When archaeologists recently analyzed some buried ship’s planks on California’s Channel Islands, they discovered that the sawn wood likely had its origins in the Gilbert Islands, 7,500 kilometres to the southwest, in the western central Pacific. And the wreck was 1,600 years old. When other researchers reported that New Mexico’s Zuni Native blood types, religion, and language have unmistakable Japanese links, or that old Mayan had common linguistic roots with old Sino-Tibetan—and that these Asian influences appear to have arrived abruptly within the past 1,500 years—it was a sign the iconoclasts of Asian dispersal had overwhelmed the bastion of American uniqueness.
David Burley, chair of SFU’s department of archaeology, finds himself, like most others in his field, having to assimilate this new, often discomfiting information. It runs counter to a lot of preconceptions.
“The evidence clearly shows now,” he admits, “people moved from west to east across the Pacific. If the Polynesians hit tiny Easter Island—and they did—they had to hit South America. If they got to Hawaii—and they did—they got to the Pacific Northwest. I have no doubt, in fact, Hawaiians settled the Bella Coola Valley.”
There are Ainu ceremonial poles from northern Japan, he adds, that are almost identical to West Coast poles. There’s old Polynesian bark cloth that’s identical to Native cedar cloth here. And then there are those strange Bella Coola petroglyphs.
Even more provocative, however, than the petroglyphs that inspired Heyerdahl in 1939 is last year’s announcement by one of Burley’s own doctoral students, Alice Storey, that DNA in 600-year-old chicken bones found in Chile pinpoint the bird’s genetic origins in Samoa, almost 8,000 kilometres across open ocean to the west.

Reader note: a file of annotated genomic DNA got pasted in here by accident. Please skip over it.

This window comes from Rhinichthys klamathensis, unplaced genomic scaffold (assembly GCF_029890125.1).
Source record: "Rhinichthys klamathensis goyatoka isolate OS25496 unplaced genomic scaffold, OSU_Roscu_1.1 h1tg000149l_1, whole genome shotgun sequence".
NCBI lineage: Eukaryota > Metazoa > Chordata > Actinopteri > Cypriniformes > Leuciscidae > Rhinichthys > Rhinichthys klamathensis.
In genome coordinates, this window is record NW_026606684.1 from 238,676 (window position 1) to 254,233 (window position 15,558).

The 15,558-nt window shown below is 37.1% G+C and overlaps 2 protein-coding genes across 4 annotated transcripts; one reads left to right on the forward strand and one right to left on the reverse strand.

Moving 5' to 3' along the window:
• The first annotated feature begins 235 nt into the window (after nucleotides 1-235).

It had been assumed by Eurocentric archaeologists that Atlantic-crossing Spanish—not Pacific-crossing Polynesians—brought this Asian bird to the New World. And to further the trans-Pacific argument, it’s now also understood that these same maritime traders brought the previously unknown sweet potato and the bottle gourd to Polynesia from the Americas.
But when the issue of early Chinese travellers to British Columbia comes up, Burley admits he has never heard of Fu Sang. This is difficult to grasp, given the role that myths have often played in major archeological breakthroughs. After all—and to mention just a few—Hiram Bingham followed the trail of Quechuan rumours to Machu Picchu, and Norwegian explorer Helge Ingstad and his archaeologist wife, Anne Stine, followed the 1,000-year-old Norse sagas to L’Anse aux Meadows.
Could this lack of curiosity among many North American archaeologists be testament to a lingering 20th-century bias that has downplayed Asia’s influences on the West? Burley says of Fu Sang: “Anything’s possible. Most myths have some kind of root basis in events.”
B.C. archaeologist George MacDonald, 70, director emeritus of the Bill Reid Foundation, is one of those who didn’t succumb to the scientific conceit of the Americas’ isolation from Asia. He has believed all along that Asian traders and ideas have come to these shores since”¦ well, forever.
“It’s harder to explain why they did not come than why they did. The first emperor,” he says, referring to a different Chinese myth dating to 210 BC, “sent his fleet across the Pacific to find the ”˜land of immortality’. Those ships disappeared. Then came Fu Sang. There had to be Chinese ships that came here!”